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Citizens hear Ballad Health's reasons for change at HVMC

Hank Hayes • Dec 7, 2018 at 7:18 AM

KINGSPORT — Close to 100 concerned citizens sought answers from Ballad Health leaders Thursday night about why Holston Valley Medical Center’s Level 1 trauma status and neonatal intensive care unit are going away under the health care system's regional realignment plan.

The Kingsport Board of Mayor and Aldermen convened the special work session at the Kingsport Higher Education Center auditorium to have Ballad Health address some of more than 150 questions sent to the city’s website.

“I do want to remind us all this is not a debate, it’s not a forum to express personal viewpoints … this is a question-and-answer session,” insisted Mayor John Clark, who submitted 25 questions on the web site.

Six uniformed police officers were in the auditorium.

In a nearly 90-minute-long presentation, Ballad Health Executive Chairman, President and CEO Alan Levine began by defending the Wellmont-Mountain States Health Alliance merger that created Ballad Health.

“We sort of laid down our swords and stopped the irrational duplication of unnecessary cost that is being passed on to our citizens and focused on the things that improve the quality of health care,” Levine stressed.

Levine reiterated the merger is not a Mountain States takeover of Wellmont.

Sullivan County commissioners passed resolutions on Nov. 15 opposing Ballad Health’s switch of Holston Valley Medical Center from Level 1 to Level 3 trauma center status and move to close Holston Valley’s neonatal intensive care unit.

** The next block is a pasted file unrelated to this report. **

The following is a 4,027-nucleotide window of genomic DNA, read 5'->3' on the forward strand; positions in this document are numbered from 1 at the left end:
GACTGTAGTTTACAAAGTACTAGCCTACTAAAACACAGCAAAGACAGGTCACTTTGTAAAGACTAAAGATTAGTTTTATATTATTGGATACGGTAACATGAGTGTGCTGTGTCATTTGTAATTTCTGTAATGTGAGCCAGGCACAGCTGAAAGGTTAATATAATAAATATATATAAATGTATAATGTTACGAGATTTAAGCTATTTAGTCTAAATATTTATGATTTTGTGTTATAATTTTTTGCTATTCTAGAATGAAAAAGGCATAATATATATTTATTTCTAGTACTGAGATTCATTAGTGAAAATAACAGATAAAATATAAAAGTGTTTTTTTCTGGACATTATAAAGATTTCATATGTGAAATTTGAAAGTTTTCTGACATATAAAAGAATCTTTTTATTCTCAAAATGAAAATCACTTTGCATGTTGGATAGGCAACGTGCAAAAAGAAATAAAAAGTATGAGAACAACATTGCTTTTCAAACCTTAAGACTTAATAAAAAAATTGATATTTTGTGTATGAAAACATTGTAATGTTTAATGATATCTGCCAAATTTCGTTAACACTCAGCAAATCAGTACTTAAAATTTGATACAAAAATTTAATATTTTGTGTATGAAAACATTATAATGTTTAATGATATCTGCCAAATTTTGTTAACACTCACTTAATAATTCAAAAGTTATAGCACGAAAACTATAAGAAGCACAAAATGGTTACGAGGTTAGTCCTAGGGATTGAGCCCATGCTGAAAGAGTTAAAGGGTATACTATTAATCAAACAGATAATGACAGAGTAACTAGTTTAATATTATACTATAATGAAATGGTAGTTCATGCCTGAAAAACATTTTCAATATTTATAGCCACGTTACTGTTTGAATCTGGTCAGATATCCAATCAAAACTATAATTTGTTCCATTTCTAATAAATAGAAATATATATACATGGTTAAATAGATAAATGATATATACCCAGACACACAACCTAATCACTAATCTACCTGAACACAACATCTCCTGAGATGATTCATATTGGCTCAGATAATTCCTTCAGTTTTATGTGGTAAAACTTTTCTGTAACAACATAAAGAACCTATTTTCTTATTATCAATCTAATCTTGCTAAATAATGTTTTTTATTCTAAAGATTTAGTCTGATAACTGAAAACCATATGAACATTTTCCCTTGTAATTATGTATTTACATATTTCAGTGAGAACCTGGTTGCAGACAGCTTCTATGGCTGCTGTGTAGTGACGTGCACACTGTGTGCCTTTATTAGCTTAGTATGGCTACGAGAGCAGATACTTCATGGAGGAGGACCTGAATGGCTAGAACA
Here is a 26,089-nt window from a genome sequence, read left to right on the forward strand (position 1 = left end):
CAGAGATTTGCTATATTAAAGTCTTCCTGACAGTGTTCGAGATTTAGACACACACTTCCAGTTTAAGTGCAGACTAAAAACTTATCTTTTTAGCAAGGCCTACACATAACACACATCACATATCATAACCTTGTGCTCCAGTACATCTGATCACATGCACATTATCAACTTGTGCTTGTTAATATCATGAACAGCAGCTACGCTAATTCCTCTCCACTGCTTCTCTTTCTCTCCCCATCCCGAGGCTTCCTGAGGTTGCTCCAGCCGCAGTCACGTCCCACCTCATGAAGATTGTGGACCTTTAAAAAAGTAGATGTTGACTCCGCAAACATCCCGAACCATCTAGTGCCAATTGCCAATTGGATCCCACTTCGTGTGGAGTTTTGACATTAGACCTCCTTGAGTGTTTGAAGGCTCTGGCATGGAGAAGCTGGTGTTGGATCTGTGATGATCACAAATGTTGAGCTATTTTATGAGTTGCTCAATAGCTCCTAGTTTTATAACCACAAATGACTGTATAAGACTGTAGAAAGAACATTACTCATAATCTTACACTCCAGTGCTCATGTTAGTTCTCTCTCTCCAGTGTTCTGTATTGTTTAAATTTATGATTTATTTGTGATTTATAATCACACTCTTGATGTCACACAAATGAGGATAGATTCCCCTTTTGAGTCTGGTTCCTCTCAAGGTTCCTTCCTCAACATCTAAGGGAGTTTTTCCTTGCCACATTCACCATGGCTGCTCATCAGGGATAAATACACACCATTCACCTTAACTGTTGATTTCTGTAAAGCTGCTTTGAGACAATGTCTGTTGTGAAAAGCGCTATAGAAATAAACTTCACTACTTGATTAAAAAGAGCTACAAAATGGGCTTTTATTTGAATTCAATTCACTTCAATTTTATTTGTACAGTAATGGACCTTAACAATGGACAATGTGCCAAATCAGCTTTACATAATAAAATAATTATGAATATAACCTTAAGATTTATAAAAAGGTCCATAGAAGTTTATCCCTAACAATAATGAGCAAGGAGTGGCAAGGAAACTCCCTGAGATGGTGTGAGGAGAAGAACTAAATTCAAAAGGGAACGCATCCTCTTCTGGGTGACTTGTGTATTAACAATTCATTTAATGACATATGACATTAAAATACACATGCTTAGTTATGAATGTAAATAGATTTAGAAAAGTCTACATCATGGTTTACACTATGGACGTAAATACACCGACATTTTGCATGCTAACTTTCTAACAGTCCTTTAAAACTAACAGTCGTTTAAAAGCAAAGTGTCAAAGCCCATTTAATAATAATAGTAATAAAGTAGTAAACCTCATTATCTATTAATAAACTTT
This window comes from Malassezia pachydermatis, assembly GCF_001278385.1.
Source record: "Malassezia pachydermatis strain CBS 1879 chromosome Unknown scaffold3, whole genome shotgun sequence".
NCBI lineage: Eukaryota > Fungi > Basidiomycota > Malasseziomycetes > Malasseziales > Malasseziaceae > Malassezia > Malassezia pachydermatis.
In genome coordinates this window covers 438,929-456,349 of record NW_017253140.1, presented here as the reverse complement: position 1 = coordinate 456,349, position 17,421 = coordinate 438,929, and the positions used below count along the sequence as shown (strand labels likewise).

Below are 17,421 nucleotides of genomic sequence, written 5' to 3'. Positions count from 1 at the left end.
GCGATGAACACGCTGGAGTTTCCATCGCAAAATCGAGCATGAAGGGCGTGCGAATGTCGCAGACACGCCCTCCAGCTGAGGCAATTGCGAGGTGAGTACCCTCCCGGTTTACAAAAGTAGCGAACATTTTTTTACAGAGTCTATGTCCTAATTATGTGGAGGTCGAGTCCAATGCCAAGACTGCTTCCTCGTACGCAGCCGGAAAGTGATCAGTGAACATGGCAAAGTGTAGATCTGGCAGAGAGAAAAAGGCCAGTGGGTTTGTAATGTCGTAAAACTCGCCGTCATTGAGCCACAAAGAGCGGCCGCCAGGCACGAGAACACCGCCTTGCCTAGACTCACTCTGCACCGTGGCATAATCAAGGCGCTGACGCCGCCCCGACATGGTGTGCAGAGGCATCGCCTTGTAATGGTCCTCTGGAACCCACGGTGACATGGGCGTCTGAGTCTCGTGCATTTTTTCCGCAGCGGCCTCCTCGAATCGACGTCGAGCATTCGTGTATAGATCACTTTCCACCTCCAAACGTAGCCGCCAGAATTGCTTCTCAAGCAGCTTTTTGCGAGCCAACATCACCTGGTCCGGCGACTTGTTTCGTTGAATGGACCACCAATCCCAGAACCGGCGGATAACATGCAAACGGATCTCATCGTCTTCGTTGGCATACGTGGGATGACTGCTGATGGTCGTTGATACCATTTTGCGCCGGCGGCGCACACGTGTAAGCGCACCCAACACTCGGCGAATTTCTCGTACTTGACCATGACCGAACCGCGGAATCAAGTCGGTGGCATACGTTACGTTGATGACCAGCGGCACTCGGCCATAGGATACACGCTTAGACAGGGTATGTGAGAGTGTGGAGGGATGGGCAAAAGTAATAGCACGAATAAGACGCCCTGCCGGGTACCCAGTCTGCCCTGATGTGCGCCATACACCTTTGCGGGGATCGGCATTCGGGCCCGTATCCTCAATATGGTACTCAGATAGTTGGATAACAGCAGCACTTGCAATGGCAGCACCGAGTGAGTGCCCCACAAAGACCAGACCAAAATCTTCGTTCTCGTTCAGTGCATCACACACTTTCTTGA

When asked by Alderman Jennifer Adler if Ballad Health had data on how trauma cases will be transferred from Holston Valley to Johnson City Medical Center, Trauma Surgeon J. Bracken Burns said part of the challenge is putting together an evaluation system.

“Between the three different trauma centers we currently have, we have three different sets of criteria, no standardization,” Burns responded.

While “major” trauma cases — representing approximately 10 percent of all trauma — will be transported to Johnson City Medical Center, the majority of the cases will continue to be served in the trauma center closest to the patient, according to Ballad Health. “The overwhelming majority of specialty consults for trauma are for orthopedics, neurosurgery and general surgery. Those specialties will remain available for trauma coverage at all three trauma centers (in the Tri-Cities), said a Ballad Health release.

In the area of trauma care, Ballad Health says the region has a higher-than-average incidence of geriatric falls, with half of the system’s total trauma cases being for people over age 64, and 85 percent of those (more than 2,000 cases) are due to falls.

Levine pledged Ballad Health will invest in a new call center to coordinate with Emergency Medical Services units to take patients to the right facility.

Ballad Health also says all Kingsport-based interventional cardiology, orthopedic surgery and neurosurgery will take place at Holston Valley Medical Center. Medical cardiology services will remain at Indian Path Community Hospital.

As for Niswonger Children’s Hospital in Johnson City getting the neonatal intensive care (NICU) business, Levine noted that about 500 NICU babies have been transported to the hospital over a two-year period.

“Niswonger Children’s Hospital is the northeast perinatal center designated by the state,” he told the audience. “Niswonger is the de facto pediatric trauma center.”

Clark told Levine a concern is more investments have been made in Johnson City Medical Center than in Kingsport.

“We’re making investments everywhere,” Levine said. “Here’s the issue — the (patient) volumes are declining. The idea of expanding the NICU (at Holston Valley) is not likely.”

 

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